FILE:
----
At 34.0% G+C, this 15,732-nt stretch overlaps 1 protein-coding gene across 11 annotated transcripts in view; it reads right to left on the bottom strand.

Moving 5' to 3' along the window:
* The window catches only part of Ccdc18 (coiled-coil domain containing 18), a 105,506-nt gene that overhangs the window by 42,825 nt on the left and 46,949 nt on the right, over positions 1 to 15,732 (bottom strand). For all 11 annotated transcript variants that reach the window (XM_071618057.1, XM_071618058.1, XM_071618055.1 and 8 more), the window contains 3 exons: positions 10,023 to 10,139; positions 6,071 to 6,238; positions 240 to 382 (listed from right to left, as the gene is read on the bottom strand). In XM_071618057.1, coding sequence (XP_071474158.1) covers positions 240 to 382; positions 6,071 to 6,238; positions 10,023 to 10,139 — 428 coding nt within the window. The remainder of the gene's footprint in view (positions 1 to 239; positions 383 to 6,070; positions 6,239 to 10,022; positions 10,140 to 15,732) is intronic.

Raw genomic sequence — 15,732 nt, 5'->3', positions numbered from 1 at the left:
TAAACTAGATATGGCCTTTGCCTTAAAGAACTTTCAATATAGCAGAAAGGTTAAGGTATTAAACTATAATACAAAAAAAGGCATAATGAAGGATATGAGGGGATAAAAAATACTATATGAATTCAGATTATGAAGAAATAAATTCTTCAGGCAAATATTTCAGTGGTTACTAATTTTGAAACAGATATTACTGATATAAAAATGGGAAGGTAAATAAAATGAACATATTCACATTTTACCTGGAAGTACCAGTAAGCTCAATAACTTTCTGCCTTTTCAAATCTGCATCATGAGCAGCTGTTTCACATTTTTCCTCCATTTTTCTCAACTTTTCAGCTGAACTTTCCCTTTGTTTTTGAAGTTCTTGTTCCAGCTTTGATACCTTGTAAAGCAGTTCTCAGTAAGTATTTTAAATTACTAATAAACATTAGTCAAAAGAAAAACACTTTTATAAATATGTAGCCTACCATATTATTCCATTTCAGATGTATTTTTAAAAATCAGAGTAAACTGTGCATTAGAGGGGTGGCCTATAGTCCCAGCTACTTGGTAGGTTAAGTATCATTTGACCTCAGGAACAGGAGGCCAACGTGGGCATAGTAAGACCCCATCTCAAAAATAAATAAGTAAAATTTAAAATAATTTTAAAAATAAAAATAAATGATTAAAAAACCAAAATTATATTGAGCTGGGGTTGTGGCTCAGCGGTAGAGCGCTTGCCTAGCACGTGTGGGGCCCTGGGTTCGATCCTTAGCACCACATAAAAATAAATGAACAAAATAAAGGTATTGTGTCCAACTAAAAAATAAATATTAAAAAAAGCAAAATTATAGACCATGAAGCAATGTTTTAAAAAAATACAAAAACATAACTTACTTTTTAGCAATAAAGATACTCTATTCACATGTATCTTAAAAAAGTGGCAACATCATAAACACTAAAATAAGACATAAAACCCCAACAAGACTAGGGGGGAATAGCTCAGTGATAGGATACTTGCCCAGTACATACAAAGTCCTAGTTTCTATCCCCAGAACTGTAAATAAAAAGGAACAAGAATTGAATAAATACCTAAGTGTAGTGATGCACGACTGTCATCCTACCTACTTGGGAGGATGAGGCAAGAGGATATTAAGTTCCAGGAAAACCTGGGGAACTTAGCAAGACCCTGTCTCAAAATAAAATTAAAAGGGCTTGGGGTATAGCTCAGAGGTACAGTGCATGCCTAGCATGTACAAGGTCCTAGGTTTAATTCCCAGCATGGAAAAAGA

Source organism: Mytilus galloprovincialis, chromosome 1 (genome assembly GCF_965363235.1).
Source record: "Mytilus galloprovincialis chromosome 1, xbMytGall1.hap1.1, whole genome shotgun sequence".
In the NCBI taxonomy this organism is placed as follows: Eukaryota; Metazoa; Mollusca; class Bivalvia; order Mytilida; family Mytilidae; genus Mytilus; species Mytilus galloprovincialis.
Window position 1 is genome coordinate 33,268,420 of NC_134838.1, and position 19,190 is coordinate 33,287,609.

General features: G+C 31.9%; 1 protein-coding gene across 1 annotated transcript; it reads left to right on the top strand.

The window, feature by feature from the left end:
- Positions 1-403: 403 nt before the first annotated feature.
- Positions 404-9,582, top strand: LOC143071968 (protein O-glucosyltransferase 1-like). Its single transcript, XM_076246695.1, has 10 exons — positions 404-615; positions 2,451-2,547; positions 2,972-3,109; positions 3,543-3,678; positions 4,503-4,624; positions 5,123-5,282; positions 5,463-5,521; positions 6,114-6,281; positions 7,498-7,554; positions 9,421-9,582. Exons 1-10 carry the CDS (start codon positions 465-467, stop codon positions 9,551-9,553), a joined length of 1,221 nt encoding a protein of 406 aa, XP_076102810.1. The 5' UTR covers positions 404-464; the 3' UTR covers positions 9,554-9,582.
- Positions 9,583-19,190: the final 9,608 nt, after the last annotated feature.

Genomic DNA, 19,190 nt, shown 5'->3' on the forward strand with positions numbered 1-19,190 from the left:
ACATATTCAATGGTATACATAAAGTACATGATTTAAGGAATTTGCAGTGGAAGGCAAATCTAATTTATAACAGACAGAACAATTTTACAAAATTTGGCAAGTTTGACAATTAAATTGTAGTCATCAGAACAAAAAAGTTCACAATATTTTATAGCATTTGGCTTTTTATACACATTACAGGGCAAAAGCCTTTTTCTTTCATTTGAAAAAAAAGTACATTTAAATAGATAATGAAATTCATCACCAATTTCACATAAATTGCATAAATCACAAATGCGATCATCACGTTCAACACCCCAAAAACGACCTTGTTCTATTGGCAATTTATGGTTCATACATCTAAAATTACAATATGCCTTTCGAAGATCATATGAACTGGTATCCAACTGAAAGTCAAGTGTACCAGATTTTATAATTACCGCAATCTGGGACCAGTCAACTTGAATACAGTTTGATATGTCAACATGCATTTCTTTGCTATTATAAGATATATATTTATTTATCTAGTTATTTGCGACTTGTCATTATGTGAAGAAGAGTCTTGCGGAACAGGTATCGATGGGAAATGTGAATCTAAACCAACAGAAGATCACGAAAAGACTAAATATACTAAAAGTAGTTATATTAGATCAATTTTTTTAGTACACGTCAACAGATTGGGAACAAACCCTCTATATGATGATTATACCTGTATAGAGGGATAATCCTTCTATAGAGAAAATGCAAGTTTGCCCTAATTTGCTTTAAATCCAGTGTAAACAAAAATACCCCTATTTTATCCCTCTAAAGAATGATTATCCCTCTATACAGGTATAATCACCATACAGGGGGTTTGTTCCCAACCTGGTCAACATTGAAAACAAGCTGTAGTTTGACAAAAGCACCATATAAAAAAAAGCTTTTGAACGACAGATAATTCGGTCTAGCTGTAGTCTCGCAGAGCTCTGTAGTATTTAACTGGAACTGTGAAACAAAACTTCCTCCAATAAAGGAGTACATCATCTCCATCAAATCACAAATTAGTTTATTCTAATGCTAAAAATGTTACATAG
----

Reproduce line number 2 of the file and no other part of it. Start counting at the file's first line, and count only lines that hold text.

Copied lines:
Moving 5' to 3' along the window: